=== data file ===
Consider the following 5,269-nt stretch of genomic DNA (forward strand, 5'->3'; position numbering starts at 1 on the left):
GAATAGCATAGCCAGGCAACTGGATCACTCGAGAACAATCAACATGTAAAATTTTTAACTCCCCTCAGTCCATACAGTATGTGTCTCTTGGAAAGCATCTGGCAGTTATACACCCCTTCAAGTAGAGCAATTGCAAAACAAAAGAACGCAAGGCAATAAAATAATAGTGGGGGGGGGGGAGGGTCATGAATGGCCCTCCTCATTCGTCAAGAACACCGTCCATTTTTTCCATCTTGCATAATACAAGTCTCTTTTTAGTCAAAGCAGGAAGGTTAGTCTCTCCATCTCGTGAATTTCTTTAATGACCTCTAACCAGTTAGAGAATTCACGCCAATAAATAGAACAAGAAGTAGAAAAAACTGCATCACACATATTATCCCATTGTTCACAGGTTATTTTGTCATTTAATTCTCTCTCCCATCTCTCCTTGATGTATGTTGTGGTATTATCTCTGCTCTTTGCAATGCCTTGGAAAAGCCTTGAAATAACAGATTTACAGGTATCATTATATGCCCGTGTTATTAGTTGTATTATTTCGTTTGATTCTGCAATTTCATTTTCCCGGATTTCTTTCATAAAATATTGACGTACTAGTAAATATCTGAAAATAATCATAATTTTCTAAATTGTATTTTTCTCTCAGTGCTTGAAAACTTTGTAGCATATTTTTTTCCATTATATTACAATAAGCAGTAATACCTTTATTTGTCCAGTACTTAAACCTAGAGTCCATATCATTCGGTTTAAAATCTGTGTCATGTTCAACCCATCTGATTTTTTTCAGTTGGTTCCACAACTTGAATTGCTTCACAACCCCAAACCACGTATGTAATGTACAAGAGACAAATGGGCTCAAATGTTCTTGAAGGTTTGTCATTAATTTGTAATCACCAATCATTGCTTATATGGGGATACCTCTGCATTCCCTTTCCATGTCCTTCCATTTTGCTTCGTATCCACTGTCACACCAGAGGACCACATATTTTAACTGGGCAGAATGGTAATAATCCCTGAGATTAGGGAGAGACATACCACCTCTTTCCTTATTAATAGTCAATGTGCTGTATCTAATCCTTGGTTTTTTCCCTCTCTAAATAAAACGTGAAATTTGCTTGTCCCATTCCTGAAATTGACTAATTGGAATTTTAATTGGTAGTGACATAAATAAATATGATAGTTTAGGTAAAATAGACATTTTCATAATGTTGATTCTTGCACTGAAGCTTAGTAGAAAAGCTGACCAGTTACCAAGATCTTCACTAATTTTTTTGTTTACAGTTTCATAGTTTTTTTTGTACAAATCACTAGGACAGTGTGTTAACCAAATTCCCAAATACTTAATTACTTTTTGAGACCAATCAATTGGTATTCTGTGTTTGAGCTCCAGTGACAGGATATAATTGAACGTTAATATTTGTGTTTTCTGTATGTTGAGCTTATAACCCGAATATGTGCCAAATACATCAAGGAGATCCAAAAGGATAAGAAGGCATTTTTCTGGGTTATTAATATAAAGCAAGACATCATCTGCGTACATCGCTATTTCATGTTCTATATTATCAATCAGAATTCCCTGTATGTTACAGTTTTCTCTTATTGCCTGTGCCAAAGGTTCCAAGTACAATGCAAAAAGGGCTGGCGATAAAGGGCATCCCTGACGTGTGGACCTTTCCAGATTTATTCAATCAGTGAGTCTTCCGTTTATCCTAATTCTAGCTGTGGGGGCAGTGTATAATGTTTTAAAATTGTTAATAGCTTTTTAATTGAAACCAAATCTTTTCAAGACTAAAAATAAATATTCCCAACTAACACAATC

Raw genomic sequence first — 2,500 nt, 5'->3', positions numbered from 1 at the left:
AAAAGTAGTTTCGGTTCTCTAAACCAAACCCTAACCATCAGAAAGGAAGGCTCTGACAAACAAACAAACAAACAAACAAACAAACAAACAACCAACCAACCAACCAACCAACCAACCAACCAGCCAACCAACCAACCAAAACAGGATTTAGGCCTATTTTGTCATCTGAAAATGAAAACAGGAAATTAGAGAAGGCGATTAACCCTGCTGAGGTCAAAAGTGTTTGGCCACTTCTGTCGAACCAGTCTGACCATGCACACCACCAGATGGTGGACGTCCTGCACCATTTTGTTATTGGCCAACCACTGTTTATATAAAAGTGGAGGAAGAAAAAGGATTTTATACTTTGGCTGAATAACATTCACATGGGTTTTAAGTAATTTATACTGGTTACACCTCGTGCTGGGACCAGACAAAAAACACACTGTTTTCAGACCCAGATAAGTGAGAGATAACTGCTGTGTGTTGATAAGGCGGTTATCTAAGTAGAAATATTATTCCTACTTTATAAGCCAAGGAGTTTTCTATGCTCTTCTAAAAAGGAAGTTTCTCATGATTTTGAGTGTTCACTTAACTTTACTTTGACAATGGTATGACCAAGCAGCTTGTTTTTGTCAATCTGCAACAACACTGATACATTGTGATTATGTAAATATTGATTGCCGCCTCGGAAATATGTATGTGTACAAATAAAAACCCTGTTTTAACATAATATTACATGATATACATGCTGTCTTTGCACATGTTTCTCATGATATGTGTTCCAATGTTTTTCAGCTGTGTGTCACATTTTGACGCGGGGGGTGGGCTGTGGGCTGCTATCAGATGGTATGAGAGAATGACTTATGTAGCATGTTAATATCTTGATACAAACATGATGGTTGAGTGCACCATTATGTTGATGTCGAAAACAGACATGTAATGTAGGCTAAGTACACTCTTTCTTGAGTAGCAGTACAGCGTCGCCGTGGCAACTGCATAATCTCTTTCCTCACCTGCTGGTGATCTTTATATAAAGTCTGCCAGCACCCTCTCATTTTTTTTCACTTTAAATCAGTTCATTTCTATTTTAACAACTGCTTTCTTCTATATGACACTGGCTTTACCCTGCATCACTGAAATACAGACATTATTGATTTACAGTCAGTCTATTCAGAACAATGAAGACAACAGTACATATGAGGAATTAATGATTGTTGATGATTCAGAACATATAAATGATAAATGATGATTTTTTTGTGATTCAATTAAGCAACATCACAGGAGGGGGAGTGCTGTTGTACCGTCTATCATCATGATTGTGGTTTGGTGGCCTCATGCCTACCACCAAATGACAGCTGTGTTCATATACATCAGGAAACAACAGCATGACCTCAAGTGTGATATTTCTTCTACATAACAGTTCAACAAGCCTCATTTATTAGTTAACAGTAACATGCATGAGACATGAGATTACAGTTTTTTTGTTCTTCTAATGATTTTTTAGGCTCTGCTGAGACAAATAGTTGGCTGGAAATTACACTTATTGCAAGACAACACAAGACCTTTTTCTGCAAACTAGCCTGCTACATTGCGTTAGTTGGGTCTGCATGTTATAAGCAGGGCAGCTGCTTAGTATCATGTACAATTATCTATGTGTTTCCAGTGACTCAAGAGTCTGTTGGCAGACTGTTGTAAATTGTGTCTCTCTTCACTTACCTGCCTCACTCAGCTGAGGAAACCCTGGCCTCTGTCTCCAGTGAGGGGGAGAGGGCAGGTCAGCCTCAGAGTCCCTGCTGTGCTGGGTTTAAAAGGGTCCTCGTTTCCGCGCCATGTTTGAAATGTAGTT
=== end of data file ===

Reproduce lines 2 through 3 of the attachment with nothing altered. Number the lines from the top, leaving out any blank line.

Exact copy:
GAATAGCATAGCCAGGCAACTGGATCACTCGAGAACAATCAACATGTAAAATTTTTAACTCCCCTCAGTCCATACAGTATGTGTCTCTTGGAAAGCATCTGGCAGTTATACACCCCTTCAAGTAGAGCAATTGCAAAACAAAAGAACGCAAGGCAATAAAATAATAGTGGGGGGGGGGGAGGGTCATGAATGGCCCTCCTCATTCGTCAAGAACACCGTCCATTTTTTCCATCTTGCATAATACAAGTCTCTTTTTAGTCAAAGCAGGAAGGTTAGTCTCTCCATCTCGTGAATTTCTTTAATGACCTCTAACCAGTTAGAGAATTCACGCCAATAAATAGAACAAGAAGTAGAAAAAACTGCATCACACATATTATCCCATTGTTCACAGGTTATTTTGTCATTTAATTCTCTCTCCCATCTCTCCTTGATGTATGTTGTGGTATTATCTCTGCTCTTTGCAATGCCTTGGAAAAGCCTTGAAATAACAGATTTACAGGTATCATTATATGCCCGTGTTATTAGTTGTATTATTTCGTTTGATTCTGCAATTTCATTTTCCCGGATTTCTTTCATAAAATATTGACGTACTAGTAAATATCTGAAAATAATCATAATTTTCTAAATTGTATTTTTCTCTCAGTGCTTGAAAACTTTGTAGCATATTTTTTTCCATTATATTACAATAAGCAGTAATACCTTTATTTGTCCAGTACTTAAACCTAGAGTCCATATCATTCGGTTTAAAATCTGTGTCATGTTCAACCCATCTGATTTTTTTCAGTTGGTTCCACAACTTGAATTGCTTCACAACCCCAAACCACGTATGTAATGTACAAGAGACAAATGGGCTCAAATGTTCTTGAAGGTTTGTCATTAATTTGTAATCACCAATCATTGCTTATATGGGGATACCTCTGCATTCCCTTTCCATGTCCTTCCATTTTGCTTCGTATCCACTGTCACACCAGAGGACCACATATTTTAACTGGGCAGAATGGTAATAATCCCTGAGATTAGGGAGAGACATACCACCTCTTTCCTTATTAATAGTCAATGTGCTGTATCTAATCCTTGGTTTTTTCCCTCTCTAAATAAAACGTGAAATTTGCTTGTCCCATTCCTGAAATTGACTAATTGGAATTTTAATTGGTAGTGACATAAATAAATATGATAGTTTAGGTAAAATAGACATTTTCATAATGTTGATTCTTGCACTGAAGCTTAGTAGAAAAGCTGACCAGTTACCAAGATCTTCACTAATTTTTTTGTTTACAGTTTCATAGTTTTTTTTGTACAAATCACTAGGACAGTGTGTTAACCAAATTCCCAAATACTTAATTACTTTTTGAGACCAATCAATTGGTATTCTGTGTTTGAGCTCCAGTGACAGGATATAATTGAACGTTAATATTTGTGTTTTCTGTATGTTGAGCTTATAACCCGAATATGTGCCAAATACATCAAGGAGATCCAAAAGGATAAGAAGGCATTTTTCTGGGTTATTAATATAAAGCAAGACATCATCTGCGTACATCGCTATTTCATGTTCTATATTATCAATCAGAATTCCCTGTATGTTACAGTTTTCTCTTATTGCCTGTGCCAAAGGTTCCAAGTACAATGCAAAAAGGGCTGGCGATAAAGGGCATCCCTGACGTGTGGACCTTTCCAGATTTATTCAATCAGTGAGTCTTCCGTTTATCCTAATTCTAGCTGTGGGGGCAGTGTATAATGTTTTAAAATTGTTAATAGCTTTTTAATTGAAACCAAATCTTTTCAAGACTAAAAATAAATATTCCCAACTAACACAATC

Raw genomic sequence first — 2,500 nt, 5'->3', positions numbered from 1 at the left: